When it comes to planning for the worst, families with children have more to worry about than just assets. They will need to make the proverbial arrangements for who will look after the children if both parents perish. This often involves difficult issues that relate to a topic that nobody wants to address. However, these plans must be made no matter what. Here are some considerations that families with children should think of when planning their estate.
Appointment of a Guardian
The most obvious and pressing issue is the appointment of a guardian for the children, This will be the person who ultimately raises the children. This person should be selected with great care. The children will likely have emotional needs that will be difficult to meet so you will want to make sure that whoever is appointed is up to the task. If a guardian is not appointed, the court system will decide who will raise the child and someone who you may not have wanted could become your children’s guardian.
When you select the guardian, make sure that you discuss it with that person ahead of time. This will give you an idea as to how this person will raise your children when you cannot. To the extent that you are able, you should ensure that your children have as much continuity as possible if someone has to assume guardianship for them. The children will likely have experienced enough sadness and trauma so you should aim to keep them as close to their present environment as possible. You will also want to keep continuity in other areas such as education and belief system. As much as possible should be reduced to writing in your will to provide as much certainty as possible for the children.
Appointment of Emergency Guardian
In the same spirit, you should also consider appointing an emergency guardian for minor children. This will not be in your will, but you will do this in a living will or an advance directive. This type of guardianship lasts for the duration of the emergency. Once the situation is over, the emergency guardian’s job is over.
Considering the alternative, this is something that you will want to do on your own. The alternative is that the court will have to do this and that could create more uncertainty and difficulty for your children. Doing this yourself means that your wishes will be implemented and you will have some control over the situation even when you are incapacitated. Like the standard guardian, you should make sure to discuss this with the prospective emergency guardian beforehand.
Selection of a Trustee
When you have minor children, there are additional issues with selecting the trustee for the will. Your assets will likely be placed in a trust with the children as beneficiaries. One thing that people do not always think of is whether the trustee will be alive long enough to serve as trustee. The thought is that the assets will be held in trust for the children until they reach a certain age. If parents are selecting their parents, then that could be a concern. At the same time, you will want to make sure that you select a responsible trustee who will make decisions in the best interests of the children.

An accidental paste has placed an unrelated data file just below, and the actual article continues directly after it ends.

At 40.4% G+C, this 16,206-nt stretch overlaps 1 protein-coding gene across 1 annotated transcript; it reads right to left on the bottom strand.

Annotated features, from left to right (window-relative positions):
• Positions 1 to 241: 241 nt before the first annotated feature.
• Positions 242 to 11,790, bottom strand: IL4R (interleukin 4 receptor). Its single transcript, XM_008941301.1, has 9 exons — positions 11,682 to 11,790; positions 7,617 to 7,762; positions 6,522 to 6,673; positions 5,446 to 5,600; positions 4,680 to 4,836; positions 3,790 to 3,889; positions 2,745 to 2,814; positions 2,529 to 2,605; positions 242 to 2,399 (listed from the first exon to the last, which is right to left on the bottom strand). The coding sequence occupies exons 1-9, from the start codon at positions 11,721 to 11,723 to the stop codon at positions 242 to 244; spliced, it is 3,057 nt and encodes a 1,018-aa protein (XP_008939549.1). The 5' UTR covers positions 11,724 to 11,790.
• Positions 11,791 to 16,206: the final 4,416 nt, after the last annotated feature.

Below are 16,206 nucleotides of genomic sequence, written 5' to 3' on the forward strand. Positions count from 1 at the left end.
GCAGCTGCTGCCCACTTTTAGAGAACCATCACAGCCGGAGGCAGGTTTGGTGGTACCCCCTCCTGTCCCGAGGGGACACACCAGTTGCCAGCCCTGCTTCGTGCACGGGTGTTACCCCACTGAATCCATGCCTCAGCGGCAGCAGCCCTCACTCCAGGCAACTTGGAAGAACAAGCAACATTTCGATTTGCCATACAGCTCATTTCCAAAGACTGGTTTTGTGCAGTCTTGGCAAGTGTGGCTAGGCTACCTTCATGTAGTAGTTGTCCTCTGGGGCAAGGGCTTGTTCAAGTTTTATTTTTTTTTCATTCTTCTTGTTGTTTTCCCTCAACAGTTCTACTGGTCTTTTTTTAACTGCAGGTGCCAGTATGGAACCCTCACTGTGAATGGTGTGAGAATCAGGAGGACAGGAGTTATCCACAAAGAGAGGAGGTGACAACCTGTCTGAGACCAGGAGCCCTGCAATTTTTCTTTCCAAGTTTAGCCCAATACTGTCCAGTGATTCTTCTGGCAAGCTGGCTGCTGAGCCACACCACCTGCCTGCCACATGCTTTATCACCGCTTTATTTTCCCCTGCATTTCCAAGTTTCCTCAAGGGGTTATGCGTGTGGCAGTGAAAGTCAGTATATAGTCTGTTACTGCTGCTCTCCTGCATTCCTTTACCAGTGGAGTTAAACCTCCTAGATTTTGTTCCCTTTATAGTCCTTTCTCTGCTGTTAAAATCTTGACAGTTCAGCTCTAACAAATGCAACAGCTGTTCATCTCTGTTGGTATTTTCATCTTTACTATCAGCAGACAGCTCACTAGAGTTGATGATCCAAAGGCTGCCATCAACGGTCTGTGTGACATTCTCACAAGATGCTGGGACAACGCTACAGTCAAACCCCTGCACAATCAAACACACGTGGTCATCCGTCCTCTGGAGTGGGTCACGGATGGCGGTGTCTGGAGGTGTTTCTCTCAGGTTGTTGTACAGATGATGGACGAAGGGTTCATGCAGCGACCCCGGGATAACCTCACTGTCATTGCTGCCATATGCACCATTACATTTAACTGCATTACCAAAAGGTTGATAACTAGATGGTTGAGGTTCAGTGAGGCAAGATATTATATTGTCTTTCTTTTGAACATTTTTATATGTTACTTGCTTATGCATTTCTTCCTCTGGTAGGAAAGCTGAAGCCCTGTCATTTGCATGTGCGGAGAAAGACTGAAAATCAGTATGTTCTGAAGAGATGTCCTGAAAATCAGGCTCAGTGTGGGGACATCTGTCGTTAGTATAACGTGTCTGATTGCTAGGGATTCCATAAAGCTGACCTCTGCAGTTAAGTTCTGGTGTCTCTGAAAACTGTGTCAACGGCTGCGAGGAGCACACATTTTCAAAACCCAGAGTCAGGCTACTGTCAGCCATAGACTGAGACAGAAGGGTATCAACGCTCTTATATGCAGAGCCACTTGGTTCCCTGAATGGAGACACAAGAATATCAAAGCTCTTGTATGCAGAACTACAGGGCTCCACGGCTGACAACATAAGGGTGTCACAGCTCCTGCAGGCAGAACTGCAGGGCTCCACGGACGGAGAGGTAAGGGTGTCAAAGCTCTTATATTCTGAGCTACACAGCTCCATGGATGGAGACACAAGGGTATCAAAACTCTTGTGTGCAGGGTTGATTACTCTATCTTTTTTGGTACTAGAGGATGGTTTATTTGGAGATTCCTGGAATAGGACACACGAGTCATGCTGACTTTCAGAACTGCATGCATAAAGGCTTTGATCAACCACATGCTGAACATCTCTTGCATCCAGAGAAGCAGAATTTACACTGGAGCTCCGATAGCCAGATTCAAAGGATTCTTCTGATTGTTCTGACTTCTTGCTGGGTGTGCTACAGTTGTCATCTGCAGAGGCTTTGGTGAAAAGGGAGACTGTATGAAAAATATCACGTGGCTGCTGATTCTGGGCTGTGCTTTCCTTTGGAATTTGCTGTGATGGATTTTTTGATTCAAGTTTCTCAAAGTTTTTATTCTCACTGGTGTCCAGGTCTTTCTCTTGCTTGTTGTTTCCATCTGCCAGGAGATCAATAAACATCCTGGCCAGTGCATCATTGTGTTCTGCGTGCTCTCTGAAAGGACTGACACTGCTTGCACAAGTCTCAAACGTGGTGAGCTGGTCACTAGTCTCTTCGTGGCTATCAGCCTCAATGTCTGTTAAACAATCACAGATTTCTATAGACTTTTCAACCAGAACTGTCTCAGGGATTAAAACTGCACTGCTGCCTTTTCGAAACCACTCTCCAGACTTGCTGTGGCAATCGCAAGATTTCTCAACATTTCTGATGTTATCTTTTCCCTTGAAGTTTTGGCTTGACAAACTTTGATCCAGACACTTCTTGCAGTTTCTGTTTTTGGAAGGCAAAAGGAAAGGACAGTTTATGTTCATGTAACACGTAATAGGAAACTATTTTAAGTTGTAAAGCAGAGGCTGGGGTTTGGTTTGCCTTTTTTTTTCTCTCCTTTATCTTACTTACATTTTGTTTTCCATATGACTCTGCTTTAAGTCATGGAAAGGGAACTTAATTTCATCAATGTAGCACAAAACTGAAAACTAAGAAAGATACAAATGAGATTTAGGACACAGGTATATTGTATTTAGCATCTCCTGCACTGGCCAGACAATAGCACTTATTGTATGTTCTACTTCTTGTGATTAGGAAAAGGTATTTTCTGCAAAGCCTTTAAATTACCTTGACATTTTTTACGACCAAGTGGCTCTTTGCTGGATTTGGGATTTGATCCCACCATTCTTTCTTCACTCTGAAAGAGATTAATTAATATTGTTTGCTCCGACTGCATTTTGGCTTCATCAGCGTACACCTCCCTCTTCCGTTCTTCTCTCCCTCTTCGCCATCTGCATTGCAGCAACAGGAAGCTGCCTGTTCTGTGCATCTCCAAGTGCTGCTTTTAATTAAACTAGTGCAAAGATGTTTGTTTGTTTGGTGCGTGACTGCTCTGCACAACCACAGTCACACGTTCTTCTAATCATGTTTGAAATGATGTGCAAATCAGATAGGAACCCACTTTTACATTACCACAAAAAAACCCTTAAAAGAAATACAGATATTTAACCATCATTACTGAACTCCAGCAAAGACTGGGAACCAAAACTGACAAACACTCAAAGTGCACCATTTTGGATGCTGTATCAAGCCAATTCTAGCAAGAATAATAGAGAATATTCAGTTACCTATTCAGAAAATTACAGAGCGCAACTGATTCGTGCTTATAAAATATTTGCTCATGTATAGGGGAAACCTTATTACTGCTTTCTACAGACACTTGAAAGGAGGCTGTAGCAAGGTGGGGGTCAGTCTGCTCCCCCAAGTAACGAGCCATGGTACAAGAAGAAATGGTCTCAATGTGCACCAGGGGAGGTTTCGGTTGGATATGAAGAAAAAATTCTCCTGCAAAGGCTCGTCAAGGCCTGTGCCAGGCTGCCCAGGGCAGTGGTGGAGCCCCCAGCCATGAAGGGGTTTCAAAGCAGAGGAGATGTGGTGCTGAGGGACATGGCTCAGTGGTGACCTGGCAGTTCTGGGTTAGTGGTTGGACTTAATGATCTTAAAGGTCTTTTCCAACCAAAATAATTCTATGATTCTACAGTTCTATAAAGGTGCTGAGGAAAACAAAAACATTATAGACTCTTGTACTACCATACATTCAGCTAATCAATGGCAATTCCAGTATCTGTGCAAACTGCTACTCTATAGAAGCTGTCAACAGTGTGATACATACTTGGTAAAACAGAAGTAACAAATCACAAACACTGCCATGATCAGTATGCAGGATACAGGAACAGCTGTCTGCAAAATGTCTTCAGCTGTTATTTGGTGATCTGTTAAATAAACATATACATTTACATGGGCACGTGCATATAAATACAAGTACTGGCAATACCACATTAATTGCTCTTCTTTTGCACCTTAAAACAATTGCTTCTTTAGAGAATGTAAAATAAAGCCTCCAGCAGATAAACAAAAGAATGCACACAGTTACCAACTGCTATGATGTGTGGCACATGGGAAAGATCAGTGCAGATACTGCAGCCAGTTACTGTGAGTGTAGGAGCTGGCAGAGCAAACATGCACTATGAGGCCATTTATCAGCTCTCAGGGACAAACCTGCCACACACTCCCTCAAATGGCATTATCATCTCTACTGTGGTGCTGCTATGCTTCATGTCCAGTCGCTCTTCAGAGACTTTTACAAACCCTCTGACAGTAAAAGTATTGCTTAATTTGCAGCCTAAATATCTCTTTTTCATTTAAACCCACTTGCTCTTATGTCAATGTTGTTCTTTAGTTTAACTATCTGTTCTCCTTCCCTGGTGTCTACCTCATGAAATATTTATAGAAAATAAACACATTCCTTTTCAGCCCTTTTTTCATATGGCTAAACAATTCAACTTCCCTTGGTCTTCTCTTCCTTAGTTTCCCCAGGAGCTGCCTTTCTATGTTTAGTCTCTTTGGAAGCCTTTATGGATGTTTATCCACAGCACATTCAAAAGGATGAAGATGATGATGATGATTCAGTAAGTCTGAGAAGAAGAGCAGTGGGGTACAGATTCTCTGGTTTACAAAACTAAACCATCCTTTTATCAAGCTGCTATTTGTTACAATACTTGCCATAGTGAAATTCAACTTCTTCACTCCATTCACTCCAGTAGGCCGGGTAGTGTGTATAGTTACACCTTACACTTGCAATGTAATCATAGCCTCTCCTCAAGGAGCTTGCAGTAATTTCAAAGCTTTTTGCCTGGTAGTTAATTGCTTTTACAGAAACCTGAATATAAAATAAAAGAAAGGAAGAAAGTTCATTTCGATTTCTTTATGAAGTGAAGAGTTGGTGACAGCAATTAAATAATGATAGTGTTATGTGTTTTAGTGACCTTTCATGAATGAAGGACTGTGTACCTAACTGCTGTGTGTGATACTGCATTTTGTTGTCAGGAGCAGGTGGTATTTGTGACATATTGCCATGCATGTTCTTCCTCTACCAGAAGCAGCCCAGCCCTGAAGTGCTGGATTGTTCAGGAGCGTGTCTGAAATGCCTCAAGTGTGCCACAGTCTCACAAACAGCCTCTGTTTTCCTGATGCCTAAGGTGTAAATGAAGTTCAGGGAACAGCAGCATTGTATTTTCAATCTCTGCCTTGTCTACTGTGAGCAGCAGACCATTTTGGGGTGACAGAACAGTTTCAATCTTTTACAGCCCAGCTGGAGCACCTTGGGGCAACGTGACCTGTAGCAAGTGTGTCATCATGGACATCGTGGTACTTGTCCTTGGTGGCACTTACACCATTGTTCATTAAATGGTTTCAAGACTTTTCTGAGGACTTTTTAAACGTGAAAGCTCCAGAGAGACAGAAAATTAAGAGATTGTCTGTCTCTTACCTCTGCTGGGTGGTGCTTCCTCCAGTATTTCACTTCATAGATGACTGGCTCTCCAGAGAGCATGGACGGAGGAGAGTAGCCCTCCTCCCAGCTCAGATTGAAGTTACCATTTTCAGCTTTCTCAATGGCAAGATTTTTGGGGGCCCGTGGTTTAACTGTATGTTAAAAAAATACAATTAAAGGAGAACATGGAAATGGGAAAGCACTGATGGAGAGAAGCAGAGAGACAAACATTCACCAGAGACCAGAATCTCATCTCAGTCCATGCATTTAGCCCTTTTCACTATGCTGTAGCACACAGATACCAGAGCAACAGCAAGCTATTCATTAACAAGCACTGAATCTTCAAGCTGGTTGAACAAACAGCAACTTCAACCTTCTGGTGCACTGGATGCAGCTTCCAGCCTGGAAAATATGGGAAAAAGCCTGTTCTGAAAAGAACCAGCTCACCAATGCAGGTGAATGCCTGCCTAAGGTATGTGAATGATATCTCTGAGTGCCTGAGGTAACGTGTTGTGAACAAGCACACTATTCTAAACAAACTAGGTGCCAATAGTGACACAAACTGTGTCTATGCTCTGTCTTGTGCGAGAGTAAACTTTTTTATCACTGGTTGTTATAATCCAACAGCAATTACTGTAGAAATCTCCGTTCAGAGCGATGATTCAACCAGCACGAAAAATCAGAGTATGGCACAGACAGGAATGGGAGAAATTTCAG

One possible option is selecting a corporate trustee who is guaranteed to be around to administer the trust. This will mean that you can set up a lifetime trust. This type of trust will help protect the assets during the children’s lives as they grow.
Selection of an Alternate Trustee
Serving as a trustee can be a difficult experience and can subject someone to a fair amount of contention. Not everyone wants to be a trustee. You do not want to have a situation where you have designated a trustee, but they are either incapable of carrying out their duties or decline to do so. With that in mind, you should also designate an alternate trustee so you are not left with a trust that has not trustee.
When you have an estate that contemplates a trust for minor children, it is vital to have a successor trustee. If the original trustee dies or becomes incapacitated, you will need someone to make decisions for the trust. You should consider having more than one alternate trustee to plan for all contingencies.
When you appoint a guardian and a trustee, you will be faced with a choice of whether to make it the same person. There are pros and cons to each alternative. There are benefits to having the guardian serve as the trustee. There is both continuity and consistency. The person who is closest to the children may be the one who is best-equipped to make the decisions for the trust.
At the same time, it may be the person who is closest to the situation who may be the least objective, Having a different person serving as trustee and guardian will mean that there is a system of checks and balances where one person does not have too much control. Many trust lawyers recommend that you take this route for precisely this reason. This can add some additional expertise and level headedness to the decision-making process. In addition, the guardian may likely have their hands full with their new responsibilities tending to the children and may be too burdened to deal with some of the financial decisions.
An estate planning lawyer who specializes in minor children can help you make these decisions. Since this is something that most people do not want to think about, they will be able to provide you with suggestions based on their years of experience. They can help you take an inventory of who is in your life and work through various scenarios and contingencies. There is nothing wrong with seeking help in this area given the importance of the decisions that you will make that can have many impacts after you are gone.
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